“And where did that get you?” Lola asked.
A tired sigh escaped Kevin’s lips. He’d be lying to himself if he said he didn’t miss Lola or the sound of her voice. Even as a tweaker, Lola was beautiful. She dyed her hair to whatever color her mood reflected. She was blonde when Kevin had met her while working security backstage at a Rob Zombie concert. She was eighteen then and had no business being at a concert like that, but there she was; eyes like emeralds, hair the color of sand, and skin that looked like the moon had been melted to create it. Kevin felt like he’d won the lottery the first night she slipped between the sheets of his bed, and the second, and the third.
“I ain’t seen your necklace, Lo. Sure you haven’t traded it to some dealer for a fix? You probably wouldn’t remember if you did though, would you?” He snickered while his eyes followed the path of a cockroach crawling its way onto the porch, undoubtedly trying to get away from the rain.
“You’re so pathetic,” Lola said, her voice a mixture between anger and despair. “Since you can’t have me, you want to hold onto the one thing I love more than anything in this world. You’re a loser, Kevin. You were then and you are now.”
Kevin plucked the cockroach from the porch and squint his eyes, watching its crackly, little, body go sailing through the air. At least he wasn’t the only one having a bad day.
“It was nice to hear your voice again,” Kevin admitted. “But I’m done with it just like I’m done with you. Try not to overdose. And if you do, try to do it while standing in front of a wood chipper.” He pressed a single button to end the call and finally stood up, ignoring the sounds of his knees popping. Half the time when he stood up or sat down, his joints sounded like someone opening an old door with rusty hinges.
He thought about everything that Lola had said and knew that she was right. He could have been the mature one. He should have been the mature one. He was the oldest, both mentally and physically. Why hold on to someone who doesn’t want you anymore? Why think about them? Dream about them? Why care? Kevin couldn’t figure out the answer to any of those questions. And if he couldn’t figure out a single answer, what was the point? It was time to do what he did best.
When the going gets tough, get the hell out of dodge.
His footsteps were quiet but sounded heavy with nothing else to drown them out. Cheap candles from the dollar store lit the path from the back door to his bedroom. The gun was where he’d left it, resting atop his nightstand next to his bed. Lola’s necklace hung several inches above it.
Kevin grabbed the necklace and let it dangle from the palm of his hand. With his free hand he picked up the gun. He sat down on the edge of his bed and closed his eyes. He wasn’t afraid of death and he wasn’t sure if he believed in Heaven or Hell. And as far as he was concerned, if they existed, well, God and Satan could fight over his soul if they wanted it.
The gun was just about as cold as the cell phone had been. The same cell phone that he’d left outside on the porch. Not that he gave a crap about it. He let his fingers dance along the steel, feeling each individual groove as he weighed his options. Option number one was the hardest. Stick it out and be a man. Go to work. Pay bills, pay loans, pay co-workers, pay friends. Waste away to nothing but a man who lived to work and worked to work. Option two was death. Short, simple, and easy. A pull of a trigger, the blaze of a bullet through his temple, blood as warm as a hot spring rolling down the side of his face, and finally peace.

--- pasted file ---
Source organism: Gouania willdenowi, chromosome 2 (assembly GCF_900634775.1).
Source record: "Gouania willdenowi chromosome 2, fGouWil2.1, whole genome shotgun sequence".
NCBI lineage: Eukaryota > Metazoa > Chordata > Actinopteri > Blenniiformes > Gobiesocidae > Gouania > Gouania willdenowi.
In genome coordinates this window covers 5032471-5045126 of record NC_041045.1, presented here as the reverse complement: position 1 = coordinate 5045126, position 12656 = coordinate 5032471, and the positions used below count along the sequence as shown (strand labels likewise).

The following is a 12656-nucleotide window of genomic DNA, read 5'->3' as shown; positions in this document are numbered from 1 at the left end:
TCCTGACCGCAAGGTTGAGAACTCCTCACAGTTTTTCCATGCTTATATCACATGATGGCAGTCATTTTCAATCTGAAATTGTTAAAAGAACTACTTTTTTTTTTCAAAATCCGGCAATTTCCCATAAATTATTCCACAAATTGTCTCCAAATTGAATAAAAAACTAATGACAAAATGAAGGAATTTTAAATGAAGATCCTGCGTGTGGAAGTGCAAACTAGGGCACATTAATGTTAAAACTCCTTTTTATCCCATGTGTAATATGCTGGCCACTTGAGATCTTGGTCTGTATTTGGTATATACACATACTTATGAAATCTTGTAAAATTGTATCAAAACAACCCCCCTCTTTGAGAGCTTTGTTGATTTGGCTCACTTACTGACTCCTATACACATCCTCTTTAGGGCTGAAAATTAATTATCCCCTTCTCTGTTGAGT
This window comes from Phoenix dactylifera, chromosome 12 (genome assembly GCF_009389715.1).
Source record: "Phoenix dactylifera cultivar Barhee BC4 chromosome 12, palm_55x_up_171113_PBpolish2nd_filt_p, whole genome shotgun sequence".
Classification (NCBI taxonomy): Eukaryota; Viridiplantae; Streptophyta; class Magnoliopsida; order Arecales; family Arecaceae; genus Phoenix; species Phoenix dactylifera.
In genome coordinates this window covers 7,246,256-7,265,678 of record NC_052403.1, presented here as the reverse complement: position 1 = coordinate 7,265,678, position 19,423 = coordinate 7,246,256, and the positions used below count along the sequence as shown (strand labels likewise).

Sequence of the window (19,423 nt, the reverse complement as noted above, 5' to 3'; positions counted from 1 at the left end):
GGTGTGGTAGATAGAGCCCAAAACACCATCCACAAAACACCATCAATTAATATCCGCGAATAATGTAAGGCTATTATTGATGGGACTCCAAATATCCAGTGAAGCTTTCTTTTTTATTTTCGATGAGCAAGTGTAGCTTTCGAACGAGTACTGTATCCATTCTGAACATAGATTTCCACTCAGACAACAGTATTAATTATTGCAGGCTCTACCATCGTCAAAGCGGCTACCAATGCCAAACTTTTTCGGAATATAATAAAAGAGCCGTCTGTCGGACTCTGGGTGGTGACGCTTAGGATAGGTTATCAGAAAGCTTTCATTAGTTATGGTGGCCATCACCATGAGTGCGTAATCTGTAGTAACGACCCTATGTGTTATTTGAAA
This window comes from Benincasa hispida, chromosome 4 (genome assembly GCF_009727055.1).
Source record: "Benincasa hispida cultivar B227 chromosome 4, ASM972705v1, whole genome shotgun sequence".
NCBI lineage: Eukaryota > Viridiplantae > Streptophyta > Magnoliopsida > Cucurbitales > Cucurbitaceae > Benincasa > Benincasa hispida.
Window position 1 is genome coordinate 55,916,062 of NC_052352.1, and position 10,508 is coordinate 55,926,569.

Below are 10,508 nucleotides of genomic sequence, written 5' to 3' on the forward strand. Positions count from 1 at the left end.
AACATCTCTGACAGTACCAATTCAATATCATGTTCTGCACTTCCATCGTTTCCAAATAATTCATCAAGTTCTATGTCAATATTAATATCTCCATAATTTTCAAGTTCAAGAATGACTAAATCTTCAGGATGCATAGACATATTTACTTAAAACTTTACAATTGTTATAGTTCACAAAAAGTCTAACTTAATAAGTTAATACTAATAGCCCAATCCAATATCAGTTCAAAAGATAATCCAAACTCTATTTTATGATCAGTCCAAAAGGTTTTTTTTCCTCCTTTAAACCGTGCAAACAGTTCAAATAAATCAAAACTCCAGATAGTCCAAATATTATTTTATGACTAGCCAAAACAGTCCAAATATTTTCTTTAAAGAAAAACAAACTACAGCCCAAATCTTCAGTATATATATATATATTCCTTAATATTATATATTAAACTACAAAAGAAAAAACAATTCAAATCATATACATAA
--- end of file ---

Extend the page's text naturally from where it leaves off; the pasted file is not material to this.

Kevin put the gun to his head and closed his eyes. He waited for awhile, but wasn’t quite sure what he was waiting for. Perhaps he was waiting on a sign; a sign to end it all or a sign to keep going on with his so called life.
“Ya’ got five minutes,” he said to no one in particular. “If you don’t decide, I’ll decide for you.”
The minutes ticked passed and not a single thing happened in the dark quietness of his bedroom. Annoyed that the decision was left up to him, Kevin sat the gun back down on the nightstand and rose up from the bed. He stood there in his bedroom, staring at the single candle that gave off the only source of light and sighed quietly. Still holding onto the necklace, he walked over to his closet and found a gray duffel bag.
He moved over to his dresser drawer and shoved enough clothes inside it to last him for a week. He grabbed his leather wallet from off the top of the dresser and tossed that into the bag as well. Finally, he tossed the necklace and gun inside of it. He made sure to empty the gun of its bullets first, letting them fall onto the floor and roll beneath the bed.
His first stop would be the pawn shop at the corner of 6th Street and Hardy Avenue. He’d sell the gun and the necklace and use the money he got for them for a bus ticket. He didn’t have a place in mind. It didn’t need to be someplace extraordinary. It only had to be far enough for him to forget that he ever existed in this town—a new state, a new town, a new home, a new life. It would still be running. He would still be taking the easy way out. But hell, it wasn’t like he’d asked to have so many problems and it wasn’t his fault that he’d ended up being so good at running away from them. Why mess up a good thing?
He had an hour to get to the pawn shop before they closed and a glance out the window told him that the rain had stopped. If the bus was on schedule it would be there in less than ten minutes. He had a dollar and fifty cent in change in his back pocket. It would cover the fare for a one way trip on the city bus. Kevin considered that as good a sign as any other.